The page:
Seminar on Practical Knowledge

(Manifesto-like) Syllabus

This seminar examines the development of knowledge embodied in artifacts (including physical objects, protocols, and organizations) intended to transform “existing conditions into preferred ones.”[i] We are particularly interested in knowledge produced by the many and for the many. Thus, we care more about how ready-to-wear footwear is designed, produced, and sold then in customizing handcrafted boots for buyers who don’t care about the price.

By traditional intellectual standards, studying practical knowledge may seem undignified and uninspiring. The ancient Greeks venerated contemplation, music and the other arts, abstract truths, and mathematical reasoning. Merchants and craftsmen (including, presumably, builders of large hollow horses) occupied the bottom rung of Plato’s idealized society; their knowledge and toil was but a means towards the realization of the good life by a small enlightened class. Modern society has raised science into the pantheon of the wisdom we venerate. While engineers, physicians, lawyers, entrepreneurs, managers, and accountants can secure higher incomes, many continue to regard their knowledge and its development as subordinate – at best, a mere application of more foundational scientific ideas or simply unfounded superstition. Similarly, in higher education: the first European universities started by offering practical medical and legal training and the University of Pennsylvania emerged from Benjamin Franklin’s 1749 proposal for an Academy to teach “those Things that are likely to be most useful.” But now, some in the upper reaches of the Academy deride professional education as verging on the teaching of trades that must be kept in its subordinate place.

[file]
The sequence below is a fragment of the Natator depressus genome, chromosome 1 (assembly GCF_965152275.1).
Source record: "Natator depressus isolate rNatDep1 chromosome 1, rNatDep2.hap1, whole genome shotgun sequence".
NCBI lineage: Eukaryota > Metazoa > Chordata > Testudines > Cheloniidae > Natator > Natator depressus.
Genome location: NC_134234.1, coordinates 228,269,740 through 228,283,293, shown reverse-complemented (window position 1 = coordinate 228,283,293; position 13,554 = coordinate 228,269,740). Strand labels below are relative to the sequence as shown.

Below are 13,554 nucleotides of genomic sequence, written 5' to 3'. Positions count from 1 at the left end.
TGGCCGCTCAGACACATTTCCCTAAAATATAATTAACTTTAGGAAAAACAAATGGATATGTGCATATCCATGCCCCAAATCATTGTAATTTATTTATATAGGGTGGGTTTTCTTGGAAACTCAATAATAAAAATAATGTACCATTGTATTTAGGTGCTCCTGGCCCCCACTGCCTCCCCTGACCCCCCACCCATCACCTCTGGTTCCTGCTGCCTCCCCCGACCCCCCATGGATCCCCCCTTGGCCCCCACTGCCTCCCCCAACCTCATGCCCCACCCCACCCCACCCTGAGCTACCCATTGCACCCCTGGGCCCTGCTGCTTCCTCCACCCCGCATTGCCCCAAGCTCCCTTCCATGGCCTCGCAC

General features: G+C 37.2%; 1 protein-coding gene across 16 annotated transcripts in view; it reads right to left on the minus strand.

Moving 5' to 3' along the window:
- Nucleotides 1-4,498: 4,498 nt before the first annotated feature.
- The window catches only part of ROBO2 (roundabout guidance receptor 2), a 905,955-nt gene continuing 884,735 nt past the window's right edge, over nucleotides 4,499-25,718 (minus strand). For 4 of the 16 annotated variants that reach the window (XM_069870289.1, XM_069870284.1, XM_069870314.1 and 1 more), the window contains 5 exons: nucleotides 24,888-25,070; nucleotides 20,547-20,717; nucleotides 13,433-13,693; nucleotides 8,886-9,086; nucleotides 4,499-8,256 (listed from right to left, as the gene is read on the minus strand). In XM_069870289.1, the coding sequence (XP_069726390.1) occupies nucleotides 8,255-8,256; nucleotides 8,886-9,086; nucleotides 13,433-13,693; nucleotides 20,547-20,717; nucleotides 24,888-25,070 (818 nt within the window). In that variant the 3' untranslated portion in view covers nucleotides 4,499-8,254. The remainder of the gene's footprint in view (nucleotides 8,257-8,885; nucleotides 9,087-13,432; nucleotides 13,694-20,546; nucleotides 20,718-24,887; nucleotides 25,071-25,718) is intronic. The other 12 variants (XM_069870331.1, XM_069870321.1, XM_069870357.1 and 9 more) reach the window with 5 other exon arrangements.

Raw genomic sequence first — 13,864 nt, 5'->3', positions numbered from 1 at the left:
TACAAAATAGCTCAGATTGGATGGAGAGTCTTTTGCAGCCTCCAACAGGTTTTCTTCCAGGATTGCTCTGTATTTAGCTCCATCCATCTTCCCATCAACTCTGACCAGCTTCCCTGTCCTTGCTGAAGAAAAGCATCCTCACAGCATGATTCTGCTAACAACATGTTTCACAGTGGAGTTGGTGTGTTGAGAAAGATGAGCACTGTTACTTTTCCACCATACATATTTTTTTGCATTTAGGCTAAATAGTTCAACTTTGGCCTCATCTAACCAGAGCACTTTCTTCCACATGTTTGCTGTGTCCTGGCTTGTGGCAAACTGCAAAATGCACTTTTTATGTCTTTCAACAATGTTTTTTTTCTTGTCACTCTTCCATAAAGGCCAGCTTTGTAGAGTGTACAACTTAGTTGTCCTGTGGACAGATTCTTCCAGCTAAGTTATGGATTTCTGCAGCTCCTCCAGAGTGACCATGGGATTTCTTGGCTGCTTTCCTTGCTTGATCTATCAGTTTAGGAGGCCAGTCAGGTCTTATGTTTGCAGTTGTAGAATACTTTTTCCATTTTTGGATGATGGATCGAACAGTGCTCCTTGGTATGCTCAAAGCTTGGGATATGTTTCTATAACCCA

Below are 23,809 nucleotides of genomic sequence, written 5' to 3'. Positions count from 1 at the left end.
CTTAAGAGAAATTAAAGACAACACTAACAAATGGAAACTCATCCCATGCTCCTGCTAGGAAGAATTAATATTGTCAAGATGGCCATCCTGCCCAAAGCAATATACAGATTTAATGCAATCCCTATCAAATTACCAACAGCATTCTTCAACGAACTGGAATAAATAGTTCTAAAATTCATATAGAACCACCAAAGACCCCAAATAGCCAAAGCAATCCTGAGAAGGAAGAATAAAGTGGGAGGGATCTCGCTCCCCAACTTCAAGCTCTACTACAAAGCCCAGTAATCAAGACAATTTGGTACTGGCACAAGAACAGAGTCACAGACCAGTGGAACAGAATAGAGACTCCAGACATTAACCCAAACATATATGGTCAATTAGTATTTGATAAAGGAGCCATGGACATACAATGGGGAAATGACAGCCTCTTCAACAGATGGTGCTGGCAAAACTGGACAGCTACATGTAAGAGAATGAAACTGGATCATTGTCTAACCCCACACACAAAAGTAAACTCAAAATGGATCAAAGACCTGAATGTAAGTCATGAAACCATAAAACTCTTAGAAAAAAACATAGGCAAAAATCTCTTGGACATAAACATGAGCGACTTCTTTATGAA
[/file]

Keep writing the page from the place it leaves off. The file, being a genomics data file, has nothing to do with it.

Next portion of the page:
Yet developing practical knowledge affirms an essence of our humanity. We are human because we create, not just because we think abstract thoughts. Beavers build dams, prairie dogs excavate underground towns, and crows craft toys. But, a relentless preoccupation with the development of artifacts that stimulate our senses and minds far beyond any natural physiological need sets our species apart. The artifacts embody knowledge created through the exercise of faculties that mark us as human: to imagine, to reason, to have faith and to control our anxieties, to communicate and collaborate with remote strangers, and to “truck, barter, and exchange” as Adam Smith put it. According to a recent book by evolutionary biologist, Joe Henrich, humans are not particularly physically impressive or even smart. Rather, our capacity for purposive cooperation has made humans a uniquely successful species.[i]

Synthesizing techniques and tools to develop other artifacts is also uniquely human: at best, other species craft simple tools such as twigs by taking apart objects found in nature. Prehistoric cave dwellers kindled fires to cook or heat. The Neolithic or the First Agricultural Revolution that, started relieving us from an uncertain reliance on hunting and gathering about 10,000 years ago through inventions such as irrigation, selective breeding of cereal grasses and harvester’s sickles. The Second Agricultural Revolution that started in Britain in the mid-17th century featured the development of crop rotation, breeding of livestock, land drainage and reclamation, and plows that could be easily pulled and controlled. The Industrial Revolution, that started after about 1760, mechanized textile production through power looms and cotton gins, increased the efficiency of steam engines 5 to 10-fold, and slashed the cost of producing iron production by using coke instead of charcoal in larger blast furnaces. And, whereas mobile phones and laptop computers may be the more celebrated manifestations of the Digital Revolution, many specialized techniques and tools such as computer-aided circuit design and numerically-controlled semiconductor fabrication have made the consumer artifacts affordable and nearly miraculously versatile.